Tag: learning

Intimate data analytics in education

The ever-relevant and compulsively-readable Ben Williamson turns his attention to ‘precision education’ in his latest post. It would seem that now that the phrase ‘personalised learning’ has jumped the proverbial shark, people are doubling down on the rather dangerous assumption that we just need more data to provide better learning experiences.

In some ways, precision education looks a lot like a raft of other personalized learning practices and platform developments that have taken shape over the past few years. Driven by developments in learning analytics and adaptive learning technologies, personalized learning has become the dominant focus of the educational technology industry and the main priority for philanthropic funders such as Bill Gates and Mark Zuckerberg.

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A particularly important aspect of precision education as it is being advocated by others, however, is its scientific basis. Whereas most personalized learning platforms tend to focus on analysing student progress and outcomes, precision education requires much more intimate data to be collected from students. Precision education represents a shift from the collection of assessment-type data about educational outcomes, to the generation of data about the intimate interior details of students’ genetic make-up, their psychological characteristics, and their neural functioning.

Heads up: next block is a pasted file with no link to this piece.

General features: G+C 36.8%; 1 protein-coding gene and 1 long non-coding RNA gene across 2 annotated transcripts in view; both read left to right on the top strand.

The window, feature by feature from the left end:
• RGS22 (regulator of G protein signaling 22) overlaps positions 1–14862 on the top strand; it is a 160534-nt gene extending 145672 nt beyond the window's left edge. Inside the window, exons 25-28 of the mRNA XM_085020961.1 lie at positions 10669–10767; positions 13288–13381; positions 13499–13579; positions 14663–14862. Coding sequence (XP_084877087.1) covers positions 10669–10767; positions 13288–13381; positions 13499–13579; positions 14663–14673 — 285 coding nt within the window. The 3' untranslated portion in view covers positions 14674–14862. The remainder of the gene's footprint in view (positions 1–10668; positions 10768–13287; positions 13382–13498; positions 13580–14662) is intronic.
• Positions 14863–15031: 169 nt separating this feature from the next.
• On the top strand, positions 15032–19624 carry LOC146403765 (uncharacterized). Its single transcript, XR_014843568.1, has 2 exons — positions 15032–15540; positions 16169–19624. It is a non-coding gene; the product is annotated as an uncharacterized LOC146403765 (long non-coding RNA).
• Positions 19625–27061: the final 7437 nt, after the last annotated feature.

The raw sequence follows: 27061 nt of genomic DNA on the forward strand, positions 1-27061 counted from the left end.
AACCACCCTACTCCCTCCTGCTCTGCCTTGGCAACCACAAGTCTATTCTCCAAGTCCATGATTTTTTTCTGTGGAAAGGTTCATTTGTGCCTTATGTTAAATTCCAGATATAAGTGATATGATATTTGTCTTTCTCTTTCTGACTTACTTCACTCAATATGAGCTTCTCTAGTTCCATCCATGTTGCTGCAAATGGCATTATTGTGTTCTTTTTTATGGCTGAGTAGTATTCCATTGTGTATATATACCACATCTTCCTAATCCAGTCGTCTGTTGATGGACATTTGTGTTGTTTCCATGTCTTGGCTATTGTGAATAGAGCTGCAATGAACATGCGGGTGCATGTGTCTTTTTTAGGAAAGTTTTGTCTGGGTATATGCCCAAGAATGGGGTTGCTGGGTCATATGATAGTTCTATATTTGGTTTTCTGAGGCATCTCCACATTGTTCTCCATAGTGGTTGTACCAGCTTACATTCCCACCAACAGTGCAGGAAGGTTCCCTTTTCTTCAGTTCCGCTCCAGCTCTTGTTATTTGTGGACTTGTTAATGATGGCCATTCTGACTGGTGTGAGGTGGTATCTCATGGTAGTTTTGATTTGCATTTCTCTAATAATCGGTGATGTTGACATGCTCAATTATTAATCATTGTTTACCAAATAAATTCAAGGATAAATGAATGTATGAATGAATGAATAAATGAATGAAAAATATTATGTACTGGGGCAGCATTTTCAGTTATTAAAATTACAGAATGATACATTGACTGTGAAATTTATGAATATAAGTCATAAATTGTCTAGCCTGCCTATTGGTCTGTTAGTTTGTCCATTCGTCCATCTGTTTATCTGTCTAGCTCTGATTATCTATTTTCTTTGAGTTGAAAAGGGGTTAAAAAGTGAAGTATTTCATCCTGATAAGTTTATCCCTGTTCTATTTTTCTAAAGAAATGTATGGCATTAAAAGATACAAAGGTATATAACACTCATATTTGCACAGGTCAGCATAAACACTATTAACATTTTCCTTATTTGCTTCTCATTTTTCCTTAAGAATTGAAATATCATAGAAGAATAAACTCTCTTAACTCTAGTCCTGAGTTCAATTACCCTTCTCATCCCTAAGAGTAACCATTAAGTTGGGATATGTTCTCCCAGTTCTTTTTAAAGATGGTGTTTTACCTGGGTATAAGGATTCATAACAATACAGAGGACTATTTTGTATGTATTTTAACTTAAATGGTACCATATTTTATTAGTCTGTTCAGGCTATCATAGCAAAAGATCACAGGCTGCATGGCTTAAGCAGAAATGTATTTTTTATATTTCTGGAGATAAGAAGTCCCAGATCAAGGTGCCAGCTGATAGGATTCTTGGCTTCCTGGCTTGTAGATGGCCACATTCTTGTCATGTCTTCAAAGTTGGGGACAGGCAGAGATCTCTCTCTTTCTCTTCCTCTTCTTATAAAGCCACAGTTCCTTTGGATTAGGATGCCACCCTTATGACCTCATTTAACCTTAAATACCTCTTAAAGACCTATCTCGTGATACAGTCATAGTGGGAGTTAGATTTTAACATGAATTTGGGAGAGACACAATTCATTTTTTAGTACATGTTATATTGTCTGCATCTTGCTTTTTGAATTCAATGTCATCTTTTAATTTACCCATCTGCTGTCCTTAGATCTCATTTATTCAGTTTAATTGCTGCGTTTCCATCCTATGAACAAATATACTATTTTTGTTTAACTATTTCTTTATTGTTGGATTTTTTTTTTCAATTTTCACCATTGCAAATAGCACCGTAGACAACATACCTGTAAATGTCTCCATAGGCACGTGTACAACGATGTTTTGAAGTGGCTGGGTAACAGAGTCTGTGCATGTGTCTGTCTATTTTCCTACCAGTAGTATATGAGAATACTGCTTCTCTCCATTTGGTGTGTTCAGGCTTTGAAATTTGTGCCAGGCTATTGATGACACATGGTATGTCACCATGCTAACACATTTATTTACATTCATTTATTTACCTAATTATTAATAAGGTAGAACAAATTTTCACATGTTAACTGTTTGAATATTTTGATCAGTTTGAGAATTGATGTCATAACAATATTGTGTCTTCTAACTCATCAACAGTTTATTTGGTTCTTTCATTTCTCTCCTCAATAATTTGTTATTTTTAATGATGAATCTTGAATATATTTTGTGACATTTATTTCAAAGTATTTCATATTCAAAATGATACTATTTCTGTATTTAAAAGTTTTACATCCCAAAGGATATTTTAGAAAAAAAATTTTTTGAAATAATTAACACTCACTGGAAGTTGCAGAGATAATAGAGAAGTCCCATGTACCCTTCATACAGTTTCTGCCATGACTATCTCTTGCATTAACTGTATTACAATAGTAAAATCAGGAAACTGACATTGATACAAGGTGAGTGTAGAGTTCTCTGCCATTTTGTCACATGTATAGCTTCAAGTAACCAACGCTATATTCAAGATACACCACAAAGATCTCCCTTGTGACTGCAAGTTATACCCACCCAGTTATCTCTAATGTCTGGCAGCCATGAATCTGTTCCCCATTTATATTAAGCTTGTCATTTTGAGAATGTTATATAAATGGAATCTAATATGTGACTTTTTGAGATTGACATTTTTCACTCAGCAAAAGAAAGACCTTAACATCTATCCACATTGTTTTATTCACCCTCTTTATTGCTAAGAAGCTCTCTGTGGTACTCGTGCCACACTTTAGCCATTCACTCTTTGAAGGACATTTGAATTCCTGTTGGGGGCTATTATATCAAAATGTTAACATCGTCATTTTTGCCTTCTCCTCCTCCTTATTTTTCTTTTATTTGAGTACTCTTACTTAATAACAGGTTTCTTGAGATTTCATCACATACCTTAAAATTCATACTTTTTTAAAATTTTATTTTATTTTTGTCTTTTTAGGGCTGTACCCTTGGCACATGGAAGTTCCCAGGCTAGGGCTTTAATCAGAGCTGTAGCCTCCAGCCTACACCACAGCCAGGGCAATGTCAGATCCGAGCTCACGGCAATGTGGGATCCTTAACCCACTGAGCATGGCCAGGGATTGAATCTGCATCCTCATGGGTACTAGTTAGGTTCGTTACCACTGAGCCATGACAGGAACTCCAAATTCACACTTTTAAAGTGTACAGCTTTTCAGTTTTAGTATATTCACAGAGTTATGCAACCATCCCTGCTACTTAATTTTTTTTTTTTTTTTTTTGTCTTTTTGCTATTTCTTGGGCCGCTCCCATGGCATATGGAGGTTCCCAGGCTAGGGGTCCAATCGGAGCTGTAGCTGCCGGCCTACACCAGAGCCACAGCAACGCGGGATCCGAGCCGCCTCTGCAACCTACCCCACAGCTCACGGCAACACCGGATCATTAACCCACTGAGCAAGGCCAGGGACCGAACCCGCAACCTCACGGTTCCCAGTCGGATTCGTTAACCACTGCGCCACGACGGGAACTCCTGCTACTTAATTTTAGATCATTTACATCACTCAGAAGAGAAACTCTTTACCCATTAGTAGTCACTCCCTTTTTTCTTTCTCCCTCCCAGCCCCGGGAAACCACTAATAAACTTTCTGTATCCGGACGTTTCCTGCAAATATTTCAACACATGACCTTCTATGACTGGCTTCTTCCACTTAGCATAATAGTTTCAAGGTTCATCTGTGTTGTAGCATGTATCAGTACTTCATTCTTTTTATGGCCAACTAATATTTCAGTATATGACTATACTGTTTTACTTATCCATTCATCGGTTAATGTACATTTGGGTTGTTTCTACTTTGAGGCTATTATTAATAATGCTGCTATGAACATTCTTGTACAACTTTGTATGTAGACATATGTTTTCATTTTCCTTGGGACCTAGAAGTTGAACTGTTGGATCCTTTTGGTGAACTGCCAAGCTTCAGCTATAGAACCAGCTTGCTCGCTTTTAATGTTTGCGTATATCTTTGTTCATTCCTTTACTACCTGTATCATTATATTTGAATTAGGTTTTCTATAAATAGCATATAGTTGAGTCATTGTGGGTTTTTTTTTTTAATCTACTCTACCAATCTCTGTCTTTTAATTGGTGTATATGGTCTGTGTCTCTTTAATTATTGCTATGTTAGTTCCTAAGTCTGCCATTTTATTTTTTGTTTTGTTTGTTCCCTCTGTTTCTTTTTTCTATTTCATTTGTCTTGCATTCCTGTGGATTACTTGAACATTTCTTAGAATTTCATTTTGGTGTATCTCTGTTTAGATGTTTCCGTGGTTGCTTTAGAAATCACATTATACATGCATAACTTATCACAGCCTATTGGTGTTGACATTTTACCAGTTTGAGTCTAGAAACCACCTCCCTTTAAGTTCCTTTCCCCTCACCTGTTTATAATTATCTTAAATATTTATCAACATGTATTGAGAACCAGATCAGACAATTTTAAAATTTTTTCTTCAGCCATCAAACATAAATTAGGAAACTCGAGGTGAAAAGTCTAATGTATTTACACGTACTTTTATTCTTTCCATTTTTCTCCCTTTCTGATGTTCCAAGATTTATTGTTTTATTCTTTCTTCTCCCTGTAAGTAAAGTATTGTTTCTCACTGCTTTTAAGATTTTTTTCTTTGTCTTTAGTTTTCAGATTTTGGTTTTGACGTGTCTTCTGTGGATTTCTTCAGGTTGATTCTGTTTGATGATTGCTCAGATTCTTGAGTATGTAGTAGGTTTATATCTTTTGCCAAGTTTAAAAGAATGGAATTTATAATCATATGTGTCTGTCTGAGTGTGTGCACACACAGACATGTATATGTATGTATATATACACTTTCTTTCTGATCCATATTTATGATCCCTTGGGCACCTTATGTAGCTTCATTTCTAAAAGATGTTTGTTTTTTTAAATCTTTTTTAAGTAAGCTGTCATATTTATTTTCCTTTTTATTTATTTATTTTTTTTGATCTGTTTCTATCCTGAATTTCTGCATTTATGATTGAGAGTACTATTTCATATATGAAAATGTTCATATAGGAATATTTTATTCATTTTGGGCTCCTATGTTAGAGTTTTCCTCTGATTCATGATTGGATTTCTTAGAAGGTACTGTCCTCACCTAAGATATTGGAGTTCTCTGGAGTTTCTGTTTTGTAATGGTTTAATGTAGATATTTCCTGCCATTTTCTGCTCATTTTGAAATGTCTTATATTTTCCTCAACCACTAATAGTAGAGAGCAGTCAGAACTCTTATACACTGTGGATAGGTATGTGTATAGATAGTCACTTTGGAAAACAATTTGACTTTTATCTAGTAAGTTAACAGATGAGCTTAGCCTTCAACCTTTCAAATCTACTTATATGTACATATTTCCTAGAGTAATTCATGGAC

As Williamson points out, the collection of ‘intimate data’ is particularly concerning, particularly in the wake of the Cambridge Analytica revelations.

Many people will find the ideas behind precision education seriously concerning. For a start, there appear to be some alarming symmetries between the logics of targeted learning and targeted advertising that have generated heated public and media attention already in 2018. Data protection and privacy are obvious risks when data are collected about people’s private, intimate and interior lives, bodies and brains. The ethical stakes in using genetics, neural information and psychological profiles to target students with differentiated learning inputs are significant.

There’s a very definite worldview which presupposes that we just need to throw more technology at a problem until it goes away. That may be true in some situations, but at what cost? And to what extent is the outcome an artefact of the constraints of the technologies? Hopefully my own kids will be finished school before this kind of nonsense becomes mainstream. I do, however, worry about my grandchildren.

The technical machinery alone required for precision education would be vast. It would have to include neurotechnologies for gathering brain data, such as neuroheadsets for EEG monitoring. It would require new kinds of tests, such as those of personality and noncognitive skills, as well as real-time analytics programs of the kind promoted by personalized-learning enthusiasts. Gathering intimate data might also require genetics testing technologies, and perhaps wearable-enhanced learning devices for capturing real-time data from students’ bodies as proxy psychometric measures of their responses to learning inputs and materials.

Thankfully, Williamson cites the work of academics who are proposing a different way forward. Something that respects the social aspect of learning rather than a reductionist view that focuses on inputs and outputs.